Subscribe to our newsletter

Save a Marriage Today

Connect with us

Family Identity, Family Meeting

Family meetings help blended families listen, spend time with each other, and experience being together.
By Ron L. Deal

Corporations have strategy meetings on a regular basis. Department heads, supervisors, and managers get together to discuss current production goals, sales reports, and marketing efforts. The purpose behind such meetings is to generate teamwork and improve efficiency and profit as the whole works toward a common goal.

Family meetings help stepfamilies do the same. The goals are different (integration, spiritual formation, and generating unconditional love and respect), but the process is similar.

Weekly or biweekly family meetings are the perfect time to process emotions and negotiate preferences, rule changes, discipline consequences, and roles in the home. Vacation plans can be made, rituals for the holidays worked out, and feelings of loss and hurt shared. But perhaps the most unexpected result for many stepfamilies that make use of this tool is a sense of identity. The meeting itself becomes a unique tradition that helps family members listen, spend time with each other, and experience their family being together. You can have meetings on a regular basis or periodically as needed.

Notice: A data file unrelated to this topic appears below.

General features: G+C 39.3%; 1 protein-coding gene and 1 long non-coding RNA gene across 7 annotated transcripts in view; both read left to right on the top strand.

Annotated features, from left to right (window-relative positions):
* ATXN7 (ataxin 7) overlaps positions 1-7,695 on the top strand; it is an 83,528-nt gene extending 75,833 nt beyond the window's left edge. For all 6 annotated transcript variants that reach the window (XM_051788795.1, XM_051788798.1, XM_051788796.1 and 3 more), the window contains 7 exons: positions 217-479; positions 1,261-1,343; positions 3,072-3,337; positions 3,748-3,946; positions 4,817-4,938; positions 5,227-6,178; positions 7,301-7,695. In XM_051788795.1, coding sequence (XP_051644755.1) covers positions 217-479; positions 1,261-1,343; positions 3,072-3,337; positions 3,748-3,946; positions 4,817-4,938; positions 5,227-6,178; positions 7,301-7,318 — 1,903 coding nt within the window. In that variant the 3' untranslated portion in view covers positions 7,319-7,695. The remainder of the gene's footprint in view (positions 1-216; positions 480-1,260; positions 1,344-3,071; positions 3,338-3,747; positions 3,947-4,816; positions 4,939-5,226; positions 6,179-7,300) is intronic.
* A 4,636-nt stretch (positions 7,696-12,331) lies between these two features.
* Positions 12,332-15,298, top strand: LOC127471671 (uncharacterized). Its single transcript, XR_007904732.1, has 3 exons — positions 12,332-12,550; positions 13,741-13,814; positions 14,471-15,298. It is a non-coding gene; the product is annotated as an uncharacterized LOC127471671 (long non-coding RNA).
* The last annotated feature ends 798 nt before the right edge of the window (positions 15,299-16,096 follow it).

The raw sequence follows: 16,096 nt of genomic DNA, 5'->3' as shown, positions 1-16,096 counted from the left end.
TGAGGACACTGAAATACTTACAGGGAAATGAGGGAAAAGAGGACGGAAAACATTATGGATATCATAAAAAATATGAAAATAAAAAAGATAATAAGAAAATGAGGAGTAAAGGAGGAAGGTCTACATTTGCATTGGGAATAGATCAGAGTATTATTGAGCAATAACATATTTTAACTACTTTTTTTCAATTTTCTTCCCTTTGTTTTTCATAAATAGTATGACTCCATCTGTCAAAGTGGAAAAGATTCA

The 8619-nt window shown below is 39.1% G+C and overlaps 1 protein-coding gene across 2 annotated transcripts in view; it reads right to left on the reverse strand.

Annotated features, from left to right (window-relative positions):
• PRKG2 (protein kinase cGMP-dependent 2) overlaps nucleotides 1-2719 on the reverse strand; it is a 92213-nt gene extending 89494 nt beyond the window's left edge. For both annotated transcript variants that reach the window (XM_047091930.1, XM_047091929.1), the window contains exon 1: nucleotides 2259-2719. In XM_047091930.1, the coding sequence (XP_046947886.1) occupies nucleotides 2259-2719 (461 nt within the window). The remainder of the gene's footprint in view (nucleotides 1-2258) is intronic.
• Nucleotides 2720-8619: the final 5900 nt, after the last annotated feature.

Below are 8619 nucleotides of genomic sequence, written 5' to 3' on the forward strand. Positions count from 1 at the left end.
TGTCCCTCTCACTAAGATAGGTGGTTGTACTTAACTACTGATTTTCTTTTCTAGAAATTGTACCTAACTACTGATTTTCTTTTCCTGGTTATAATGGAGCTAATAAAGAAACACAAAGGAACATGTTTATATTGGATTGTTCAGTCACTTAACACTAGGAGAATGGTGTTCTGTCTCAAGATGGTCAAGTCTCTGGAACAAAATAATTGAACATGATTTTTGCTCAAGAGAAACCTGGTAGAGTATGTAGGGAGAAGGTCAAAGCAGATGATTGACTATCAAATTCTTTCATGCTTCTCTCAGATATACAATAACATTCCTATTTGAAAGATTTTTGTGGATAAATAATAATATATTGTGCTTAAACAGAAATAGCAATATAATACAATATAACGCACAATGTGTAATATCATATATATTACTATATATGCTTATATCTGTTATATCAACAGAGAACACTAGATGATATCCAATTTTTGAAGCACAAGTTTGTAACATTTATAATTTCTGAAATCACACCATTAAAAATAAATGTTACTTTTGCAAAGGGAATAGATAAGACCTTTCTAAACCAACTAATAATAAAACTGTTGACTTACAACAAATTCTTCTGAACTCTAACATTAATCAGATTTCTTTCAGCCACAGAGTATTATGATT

“We started family meetings by necessity,” one stepfather told me. “We kept running into walls with the kids so we decided to get everyone together and talk about it. In the beginning the meetings were all problem centered. But as time went on we realized that we could be proactive—get ahead of problems—and make things run more smoothly. Now, looking back after a decade of regular family meetings, I can see that it did even more than solve problems. We learned about each other. Listened to each other. And figured out how to be family.”

What is a family meeting?

  • Time set aside to promote meaningful communication and to provide for family discussion, decision making, problem solving, encouragement, and cooperation.